ICD-9 Code 784.59

Other speech disturbance

Not Valid for Submission

784.59 is a legacy non-billable code used to specify a medical diagnosis of other speech disturbance. This code was replaced on September 30, 2015 by its ICD-10 equivalent.

ICD-9: 784.59
Short Description:Speech disturbance NEC
Long Description:Other speech disturbance

Convert 784.59 to ICD-10

The following crosswalk between ICD-9 to ICD-10 is based based on the General Equivalence Mappings (GEMS) information:

Code Classification

  • Symptoms, signs, and ill-defined conditions (780–799)
    • Symptoms (780-789)
      • 784 Symptoms involving head and neck

Information for Medical Professionals


  • Acquired dysphasias
  • Amphoric voice
  • Anarthria
  • Anterior dysphasia
  • Articulatory defect
  • Articulatory defect due to conductive hearing loss
  • Articulatory defect secondary to dental defect
  • Articulatory dyspraxia
  • Bradylalia
  • Broca's dysphasia
  • Congenital dysphasia
  • Congenital receptive dysphasia
  • Difficulty articulating clearly
  • Difficulty articulating words
  • Difficulty imitating speech sounds
  • Difficulty making movements for speech
  • Difficulty making speech sounds
  • Difficulty placing for articulation
  • Difficulty using blended sounds
  • Difficulty using clicks in speech
  • Difficulty using consonant vowel combination
  • Difficulty using consonant vowel consonant combination
  • Difficulty using correct manner of articulation
  • Difficulty using glottalic airstream for speech
  • Difficulty using pulmonic airstream for speech
  • Difficulty using secondary articulation
  • Difficulty using single consonant
  • Difficulty using single vowels
  • Difficulty using sounds in isolation
  • Difficulty using velaric airstream for speech
  • Disturbance in speech
  • Disturbance in speech rhythm
  • Does not articulate clearly
  • Does not articulate words
  • Does not imitate speech sounds
  • Does not make movements for speech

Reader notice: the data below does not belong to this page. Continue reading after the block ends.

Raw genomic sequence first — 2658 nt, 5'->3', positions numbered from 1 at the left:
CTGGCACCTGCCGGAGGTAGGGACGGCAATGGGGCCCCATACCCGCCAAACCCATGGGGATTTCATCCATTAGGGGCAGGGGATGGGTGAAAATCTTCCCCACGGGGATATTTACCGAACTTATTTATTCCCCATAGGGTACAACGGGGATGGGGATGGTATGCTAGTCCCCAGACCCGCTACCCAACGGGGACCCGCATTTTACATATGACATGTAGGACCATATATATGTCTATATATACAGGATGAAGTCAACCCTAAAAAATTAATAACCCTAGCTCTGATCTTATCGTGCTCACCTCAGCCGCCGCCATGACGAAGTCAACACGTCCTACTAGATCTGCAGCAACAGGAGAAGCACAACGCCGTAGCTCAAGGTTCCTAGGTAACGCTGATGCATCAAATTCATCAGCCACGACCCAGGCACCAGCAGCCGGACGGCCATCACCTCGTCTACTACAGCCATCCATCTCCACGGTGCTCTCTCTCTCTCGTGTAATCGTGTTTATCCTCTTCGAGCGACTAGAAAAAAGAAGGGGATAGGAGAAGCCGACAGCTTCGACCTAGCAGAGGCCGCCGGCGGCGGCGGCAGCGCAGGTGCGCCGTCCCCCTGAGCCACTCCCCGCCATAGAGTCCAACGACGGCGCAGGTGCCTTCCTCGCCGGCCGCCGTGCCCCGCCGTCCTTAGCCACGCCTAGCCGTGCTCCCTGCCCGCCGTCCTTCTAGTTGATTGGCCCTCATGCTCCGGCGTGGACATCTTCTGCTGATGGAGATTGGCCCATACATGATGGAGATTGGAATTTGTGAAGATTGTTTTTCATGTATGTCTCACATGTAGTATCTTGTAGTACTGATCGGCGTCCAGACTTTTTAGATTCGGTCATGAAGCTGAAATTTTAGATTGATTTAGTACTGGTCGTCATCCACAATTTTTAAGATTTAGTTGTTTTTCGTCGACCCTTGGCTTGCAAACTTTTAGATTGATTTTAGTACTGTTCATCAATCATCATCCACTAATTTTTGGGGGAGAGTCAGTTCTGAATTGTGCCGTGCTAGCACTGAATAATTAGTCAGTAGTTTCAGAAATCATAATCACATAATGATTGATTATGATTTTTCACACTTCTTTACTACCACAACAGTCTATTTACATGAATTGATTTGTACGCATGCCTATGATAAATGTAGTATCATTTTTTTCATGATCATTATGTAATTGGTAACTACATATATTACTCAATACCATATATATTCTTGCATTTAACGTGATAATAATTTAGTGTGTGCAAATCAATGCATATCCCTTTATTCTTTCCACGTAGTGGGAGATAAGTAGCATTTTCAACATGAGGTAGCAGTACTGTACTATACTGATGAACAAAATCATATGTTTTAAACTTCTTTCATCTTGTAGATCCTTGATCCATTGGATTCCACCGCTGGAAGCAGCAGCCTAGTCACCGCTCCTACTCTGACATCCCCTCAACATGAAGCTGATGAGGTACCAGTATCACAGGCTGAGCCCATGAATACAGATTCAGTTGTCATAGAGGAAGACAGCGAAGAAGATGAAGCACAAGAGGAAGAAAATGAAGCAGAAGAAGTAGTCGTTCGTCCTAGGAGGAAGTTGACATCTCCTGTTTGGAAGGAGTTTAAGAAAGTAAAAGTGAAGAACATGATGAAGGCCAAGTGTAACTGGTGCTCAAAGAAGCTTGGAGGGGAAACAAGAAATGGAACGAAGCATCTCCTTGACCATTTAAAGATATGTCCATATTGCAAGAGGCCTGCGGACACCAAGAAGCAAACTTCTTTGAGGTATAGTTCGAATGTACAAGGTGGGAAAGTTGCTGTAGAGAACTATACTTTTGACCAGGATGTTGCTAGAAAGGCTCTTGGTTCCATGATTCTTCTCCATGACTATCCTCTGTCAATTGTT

• Does not make speech sounds
  • Does not use clicks in speech
  • Does not use glottalic airstream for speech
  • Does not use pulmonic airstream for speech
  • Does not use respiratory support for speech
  • Does not use secondary articulation
  • Does not use velaric airstream for speech
  • Dysfluency
  • Dyslalia
  • Dysphasia
  • Dyspraxia of velopharynx
  • Dysprosody of
  • Efferent motor dysphasia
  • Embololalia
  • Explosive speech
  • Expressive dysphasia
  • Fluent aphasia
  • Frontal dynamic dysphasia
  • Has difficulty with speech
  • Hypophonia
  • Impairment of speech form
  • Impairment of voice production
  • Incoherent speech
  • Lalling
  • Logorrhea
  • Mimmation
  • Mirror speech
  • Mixed dysphasia
  • Mixed transcortical dysphasia
  • Motor dysprosody
  • Mussitation
  • Nasal and facial grimacing associated with speaking
  • Nasal emission on pressure consonants
  • Non-Alzheimer's progressive dysphasia
  • Non-fluent aphasia
  • On examination - dysphasia - motor
  • On examination - dysphasia - sensory
  • On examination - speech defect
  • Oral dyspraxia
  • Oral-verbal dyspraxia
  • Paraphrasia
  • Posterior dysphasia
  • Pressure of speech
  • Receptive dysphasia
  • Reduced intraoral pressure
  • Restricted sound system
  • Semantic dysphasia
  • Slurred speech
  • Slurring
  • Specific speech impairment
  • Speech dysfunction
  • Speech problem
  • Staccato speech
  • Transcortical motor dysphasia
  • Transcortical sensory dysphasia
  • Unable to articulate clearly
  • Unable to articulate words
  • Unable to imitate speech sounds
  • Unable to make movements for speech
  • Unable to make speech sounds
  • Unable to place for articulation
  • Unable to use blended sounds
  • Unable to use clicks in speech
  • Unable to use consonant vowel combination
  • Unable to use consonant vowel consonant combination
  • Unable to use correct manner of articulation
  • Unable to use glottalic airstream for speech
  • Unable to use pulmonic airstream for speech
  • Unable to use respiratory support for speech
  • Unable to use secondary articulation
  • Unable to use single consonant
  • Unable to use single vowels
  • Unable to use sounds in isolation
  • Unable to use velaric airstream for speech
  • Velopharyngeal inadequacy
  • Velopharyngeal mislearning
  • Verbal dyspraxia
  • Verbigeration
  • Wernicke's dysphasia

Index to Diseases and Injuries

References found for the code 784.59 in the Index of Diseases and Injuries:

Information for Patients

Speech and Communication Disorders

Also called: Communication disorders

Many disorders can affect our ability to speak and communicate. They range from saying sounds incorrectly to being completely unable to speak or understand speech. Causes include

  • Hearing disorders and deafness
  • Voice problems, such as dysphonia or those caused by cleft lip or palate
  • Speech problems like stuttering
  • Developmental disabilities
  • Learning disorders
  • Autism spectrum disorder
  • Brain injury
  • Stroke